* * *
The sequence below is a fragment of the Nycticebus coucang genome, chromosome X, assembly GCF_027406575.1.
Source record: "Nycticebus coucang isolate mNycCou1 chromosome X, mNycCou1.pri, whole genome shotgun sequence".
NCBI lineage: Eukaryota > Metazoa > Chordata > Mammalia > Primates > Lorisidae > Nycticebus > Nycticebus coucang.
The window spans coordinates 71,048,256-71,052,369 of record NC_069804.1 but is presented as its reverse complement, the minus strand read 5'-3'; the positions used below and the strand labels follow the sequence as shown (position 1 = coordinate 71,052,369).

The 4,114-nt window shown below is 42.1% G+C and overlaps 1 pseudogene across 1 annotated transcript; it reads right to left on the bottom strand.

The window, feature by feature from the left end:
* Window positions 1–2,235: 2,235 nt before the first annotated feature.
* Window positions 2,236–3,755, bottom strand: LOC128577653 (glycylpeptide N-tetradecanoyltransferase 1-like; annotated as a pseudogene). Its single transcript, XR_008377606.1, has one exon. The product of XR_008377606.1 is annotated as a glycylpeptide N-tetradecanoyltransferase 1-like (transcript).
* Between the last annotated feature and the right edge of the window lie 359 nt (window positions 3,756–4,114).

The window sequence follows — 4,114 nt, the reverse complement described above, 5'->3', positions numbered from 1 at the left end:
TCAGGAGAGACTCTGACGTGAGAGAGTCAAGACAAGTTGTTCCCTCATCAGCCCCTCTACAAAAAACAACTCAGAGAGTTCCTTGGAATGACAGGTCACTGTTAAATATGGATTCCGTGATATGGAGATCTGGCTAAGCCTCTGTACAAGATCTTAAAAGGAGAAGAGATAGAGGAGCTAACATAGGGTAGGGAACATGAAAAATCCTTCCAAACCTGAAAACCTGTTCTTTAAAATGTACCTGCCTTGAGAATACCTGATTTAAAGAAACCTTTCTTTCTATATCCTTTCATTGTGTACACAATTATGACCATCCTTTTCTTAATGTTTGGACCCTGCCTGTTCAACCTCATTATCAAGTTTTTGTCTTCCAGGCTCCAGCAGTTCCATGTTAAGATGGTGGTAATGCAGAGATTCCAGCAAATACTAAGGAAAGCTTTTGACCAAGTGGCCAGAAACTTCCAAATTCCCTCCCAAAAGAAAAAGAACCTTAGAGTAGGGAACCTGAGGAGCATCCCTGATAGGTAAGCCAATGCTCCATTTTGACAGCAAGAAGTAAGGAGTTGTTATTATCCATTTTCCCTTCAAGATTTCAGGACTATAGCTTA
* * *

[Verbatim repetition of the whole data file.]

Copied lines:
The sequence below is a fragment of the Nycticebus coucang genome, chromosome X, assembly GCF_027406575.1.
Source record: "Nycticebus coucang isolate mNycCou1 chromosome X, mNycCou1.pri, whole genome shotgun sequence".
NCBI lineage: Eukaryota > Metazoa > Chordata > Mammalia > Primates > Lorisidae > Nycticebus > Nycticebus coucang.
The window spans coordinates 71,048,256-71,052,369 of record NC_069804.1 but is presented as its reverse complement, the minus strand read 5'-3'; the positions used below and the strand labels follow the sequence as shown (position 1 = coordinate 71,052,369).

The 4,114-nt window shown below is 42.1% G+C and overlaps 1 pseudogene across 1 annotated transcript; it reads right to left on the bottom strand.

The window, feature by feature from the left end:
* Window positions 1–2,235: 2,235 nt before the first annotated feature.
* Window positions 2,236–3,755, bottom strand: LOC128577653 (glycylpeptide N-tetradecanoyltransferase 1-like; annotated as a pseudogene). Its single transcript, XR_008377606.1, has one exon. The product of XR_008377606.1 is annotated as a glycylpeptide N-tetradecanoyltransferase 1-like (transcript).
* Between the last annotated feature and the right edge of the window lie 359 nt (window positions 3,756–4,114).

The window sequence follows — 4,114 nt, the reverse complement described above, 5'->3', positions numbered from 1 at the left end:
TCAGGAGAGACTCTGACGTGAGAGAGTCAAGACAAGTTGTTCCCTCATCAGCCCCTCTACAAAAAACAACTCAGAGAGTTCCTTGGAATGACAGGTCACTGTTAAATATGGATTCCGTGATATGGAGATCTGGCTAAGCCTCTGTACAAGATCTTAAAAGGAGAAGAGATAGAGGAGCTAACATAGGGTAGGGAACATGAAAAATCCTTCCAAACCTGAAAACCTGTTCTTTAAAATGTACCTGCCTTGAGAATACCTGATTTAAAGAAACCTTTCTTTCTATATCCTTTCATTGTGTACACAATTATGACCATCCTTTTCTTAATGTTTGGACCCTGCCTGTTCAACCTCATTATCAAGTTTTTGTCTTCCAGGCTCCAGCAGTTCCATGTTAAGATGGTGGTAATGCAGAGATTCCAGCAAATACTAAGGAAAGCTTTTGACCAAGTGGCCAGAAACTTCCAAATTCCCTCCCAAAAGAAAAAGAACCTTAGAGTAGGGAACCTGAGGAGCATCCCTGATAGGTAAGCCAATGCTCCATTTTGACAGCAAGAAGTAAGGAGTTGTTATTATCCATTTTCCCTTCAAGATTTCAGGACTATAGCTTA